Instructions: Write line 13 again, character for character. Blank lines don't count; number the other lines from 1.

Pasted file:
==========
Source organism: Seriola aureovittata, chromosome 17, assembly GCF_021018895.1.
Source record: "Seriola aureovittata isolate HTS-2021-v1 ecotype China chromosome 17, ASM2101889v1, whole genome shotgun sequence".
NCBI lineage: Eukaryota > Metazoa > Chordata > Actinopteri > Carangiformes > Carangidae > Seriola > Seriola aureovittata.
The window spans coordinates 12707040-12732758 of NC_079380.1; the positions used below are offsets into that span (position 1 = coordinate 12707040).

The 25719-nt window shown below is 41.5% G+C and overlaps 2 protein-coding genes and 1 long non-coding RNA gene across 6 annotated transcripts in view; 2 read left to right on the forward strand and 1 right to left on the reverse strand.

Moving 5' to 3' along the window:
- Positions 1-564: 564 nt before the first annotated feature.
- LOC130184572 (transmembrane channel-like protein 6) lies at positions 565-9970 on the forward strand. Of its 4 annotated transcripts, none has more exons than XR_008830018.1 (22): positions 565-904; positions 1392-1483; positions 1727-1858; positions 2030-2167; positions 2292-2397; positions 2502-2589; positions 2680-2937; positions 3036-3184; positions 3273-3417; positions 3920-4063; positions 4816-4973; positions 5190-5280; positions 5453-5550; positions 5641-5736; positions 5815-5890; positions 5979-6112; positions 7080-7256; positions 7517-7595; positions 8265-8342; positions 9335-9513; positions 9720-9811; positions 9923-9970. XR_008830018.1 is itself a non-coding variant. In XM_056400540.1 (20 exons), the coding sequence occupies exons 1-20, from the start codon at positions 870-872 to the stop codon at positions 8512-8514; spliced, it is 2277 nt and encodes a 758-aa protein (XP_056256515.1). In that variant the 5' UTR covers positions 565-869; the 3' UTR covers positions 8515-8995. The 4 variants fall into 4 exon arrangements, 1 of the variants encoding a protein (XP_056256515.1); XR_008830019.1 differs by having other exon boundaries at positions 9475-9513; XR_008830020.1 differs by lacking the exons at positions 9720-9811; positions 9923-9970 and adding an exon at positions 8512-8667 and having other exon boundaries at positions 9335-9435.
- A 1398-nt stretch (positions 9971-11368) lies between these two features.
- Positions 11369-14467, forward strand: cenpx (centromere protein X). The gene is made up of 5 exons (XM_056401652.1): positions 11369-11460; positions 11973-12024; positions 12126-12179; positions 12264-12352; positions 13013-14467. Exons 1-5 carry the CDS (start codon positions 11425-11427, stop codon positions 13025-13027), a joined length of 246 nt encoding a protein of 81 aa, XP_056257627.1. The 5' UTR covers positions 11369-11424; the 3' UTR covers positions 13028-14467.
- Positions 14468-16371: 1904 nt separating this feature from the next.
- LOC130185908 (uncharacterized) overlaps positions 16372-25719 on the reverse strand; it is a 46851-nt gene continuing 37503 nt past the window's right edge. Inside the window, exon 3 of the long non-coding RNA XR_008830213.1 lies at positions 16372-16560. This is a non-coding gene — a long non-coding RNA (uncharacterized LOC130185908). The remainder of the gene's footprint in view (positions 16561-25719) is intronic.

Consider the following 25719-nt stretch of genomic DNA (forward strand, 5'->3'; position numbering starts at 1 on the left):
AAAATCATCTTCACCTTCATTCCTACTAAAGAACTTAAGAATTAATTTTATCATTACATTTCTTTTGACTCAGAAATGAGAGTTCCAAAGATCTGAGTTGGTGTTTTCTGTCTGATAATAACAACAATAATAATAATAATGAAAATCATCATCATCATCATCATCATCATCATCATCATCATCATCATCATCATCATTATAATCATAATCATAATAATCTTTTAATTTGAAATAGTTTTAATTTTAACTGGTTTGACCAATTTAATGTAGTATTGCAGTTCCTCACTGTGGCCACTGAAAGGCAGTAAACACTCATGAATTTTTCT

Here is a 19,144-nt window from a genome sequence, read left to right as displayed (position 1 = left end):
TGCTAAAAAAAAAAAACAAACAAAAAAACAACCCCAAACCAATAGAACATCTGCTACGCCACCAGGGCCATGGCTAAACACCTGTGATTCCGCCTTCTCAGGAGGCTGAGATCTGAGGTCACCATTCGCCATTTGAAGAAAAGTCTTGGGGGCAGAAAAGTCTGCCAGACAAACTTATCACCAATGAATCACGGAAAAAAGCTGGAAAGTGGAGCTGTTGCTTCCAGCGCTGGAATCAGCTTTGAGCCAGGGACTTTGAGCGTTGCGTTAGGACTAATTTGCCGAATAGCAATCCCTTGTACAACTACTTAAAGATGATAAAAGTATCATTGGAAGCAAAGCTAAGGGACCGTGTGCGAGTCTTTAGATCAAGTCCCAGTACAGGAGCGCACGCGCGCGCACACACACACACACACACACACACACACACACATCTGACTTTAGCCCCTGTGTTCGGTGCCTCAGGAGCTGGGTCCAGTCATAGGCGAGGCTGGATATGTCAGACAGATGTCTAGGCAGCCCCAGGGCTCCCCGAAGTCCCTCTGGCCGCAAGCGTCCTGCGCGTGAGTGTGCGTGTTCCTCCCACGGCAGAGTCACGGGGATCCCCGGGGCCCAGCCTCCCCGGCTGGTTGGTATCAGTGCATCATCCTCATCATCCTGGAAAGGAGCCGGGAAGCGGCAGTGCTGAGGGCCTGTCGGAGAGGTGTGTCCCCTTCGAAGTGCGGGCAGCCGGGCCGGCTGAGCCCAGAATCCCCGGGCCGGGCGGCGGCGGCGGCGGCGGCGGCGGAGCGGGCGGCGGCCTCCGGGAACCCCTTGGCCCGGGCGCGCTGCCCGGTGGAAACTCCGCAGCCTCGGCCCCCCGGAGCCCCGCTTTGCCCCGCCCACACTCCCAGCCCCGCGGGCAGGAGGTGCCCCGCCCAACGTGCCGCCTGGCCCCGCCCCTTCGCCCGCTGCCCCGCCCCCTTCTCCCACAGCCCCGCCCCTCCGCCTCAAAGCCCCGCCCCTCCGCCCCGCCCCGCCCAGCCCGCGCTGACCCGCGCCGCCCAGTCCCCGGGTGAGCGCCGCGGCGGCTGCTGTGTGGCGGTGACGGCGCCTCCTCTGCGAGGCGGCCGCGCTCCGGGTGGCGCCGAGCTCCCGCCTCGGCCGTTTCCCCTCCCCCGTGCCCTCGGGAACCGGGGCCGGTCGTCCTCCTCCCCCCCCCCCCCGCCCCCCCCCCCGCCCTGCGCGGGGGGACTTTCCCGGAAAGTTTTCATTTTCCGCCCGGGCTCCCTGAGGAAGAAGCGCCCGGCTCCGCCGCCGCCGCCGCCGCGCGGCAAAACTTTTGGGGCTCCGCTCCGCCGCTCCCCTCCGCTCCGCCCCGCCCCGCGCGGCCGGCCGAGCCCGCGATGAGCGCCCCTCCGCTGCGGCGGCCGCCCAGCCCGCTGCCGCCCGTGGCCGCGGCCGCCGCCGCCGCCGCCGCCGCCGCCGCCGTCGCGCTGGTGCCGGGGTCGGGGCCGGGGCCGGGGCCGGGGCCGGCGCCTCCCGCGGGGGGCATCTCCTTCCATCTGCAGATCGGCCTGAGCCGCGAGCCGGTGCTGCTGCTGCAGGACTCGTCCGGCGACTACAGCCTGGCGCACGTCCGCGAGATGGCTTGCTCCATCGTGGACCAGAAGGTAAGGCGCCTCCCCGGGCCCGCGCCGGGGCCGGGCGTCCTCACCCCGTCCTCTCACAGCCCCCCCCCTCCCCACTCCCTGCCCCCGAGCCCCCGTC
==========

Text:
Consider the following 25719-nt stretch of genomic DNA (forward strand, 5'->3'; position numbering starts at 1 on the left):